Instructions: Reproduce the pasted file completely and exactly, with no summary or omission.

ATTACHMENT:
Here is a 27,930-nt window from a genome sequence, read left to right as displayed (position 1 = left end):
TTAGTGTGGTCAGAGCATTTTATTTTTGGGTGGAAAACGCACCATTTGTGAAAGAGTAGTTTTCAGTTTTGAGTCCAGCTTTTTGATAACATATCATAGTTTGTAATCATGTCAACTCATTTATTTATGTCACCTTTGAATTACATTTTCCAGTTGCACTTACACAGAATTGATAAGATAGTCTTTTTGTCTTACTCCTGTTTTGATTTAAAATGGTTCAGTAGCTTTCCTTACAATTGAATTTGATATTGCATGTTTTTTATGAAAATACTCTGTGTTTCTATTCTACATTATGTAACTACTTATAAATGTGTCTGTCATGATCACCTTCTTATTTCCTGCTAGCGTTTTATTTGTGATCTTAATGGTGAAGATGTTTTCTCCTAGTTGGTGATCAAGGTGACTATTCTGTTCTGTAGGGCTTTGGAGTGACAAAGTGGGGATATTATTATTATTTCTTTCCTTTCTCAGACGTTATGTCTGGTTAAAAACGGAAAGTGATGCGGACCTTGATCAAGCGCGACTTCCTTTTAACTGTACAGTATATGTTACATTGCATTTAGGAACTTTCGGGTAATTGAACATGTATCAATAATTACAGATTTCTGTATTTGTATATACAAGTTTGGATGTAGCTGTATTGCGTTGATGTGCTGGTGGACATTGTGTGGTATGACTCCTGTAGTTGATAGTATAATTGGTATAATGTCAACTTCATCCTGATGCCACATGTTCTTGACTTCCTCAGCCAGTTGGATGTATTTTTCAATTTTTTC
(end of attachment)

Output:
Here is a 27,930-nt window from a genome sequence, read left to right as displayed (position 1 = left end):
TTAGTGTGGTCAGAGCATTTTATTTTTGGGTGGAAAACGCACCATTTGTGAAAGAGTAGTTTTCAGTTTTGAGTCCAGCTTTTTGATAACATATCATAGTTTGTAATCATGTCAACTCATTTATTTATGTCACCTTTGAATTACATTTTCCAGTTGCACTTACACAGAATTGATAAGATAGTCTTTTTGTCTTACTCCTGTTTTGATTTAAAATGGTTCAGTAGCTTTCCTTACAATTGAATTTGATATTGCATGTTTTTTATGAAAATACTCTGTGTTTCTATTCTACATTATGTAACTACTTATAAATGTGTCTGTCATGATCACCTTCTTATTTCCTGCTAGCGTTTTATTTGTGATCTTAATGGTGAAGATGTTTTCTCCTAGTTGGTGATCAAGGTGACTATTCTGTTCTGTAGGGCTTTGGAGTGACAAAGTGGGGATATTATTATTATTTCTTTCCTTTCTCAGACGTTATGTCTGGTTAAAAACGGAAAGTGATGCGGACCTTGATCAAGCGCGACTTCCTTTTAACTGTACAGTATATGTTACATTGCATTTAGGAACTTTCGGGTAATTGAACATGTATCAATAATTACAGATTTCTGTATTTGTATATACAAGTTTGGATGTAGCTGTATTGCGTTGATGTGCTGGTGGACATTGTGTGGTATGACTCCTGTAGTTGATAGTATAATTGGTATAATGTCAACTTCATCCTGATGCCACATGTTCTTGACTTCCTCAGCCAGTTGGATGTATTTTTCAATTTTTTC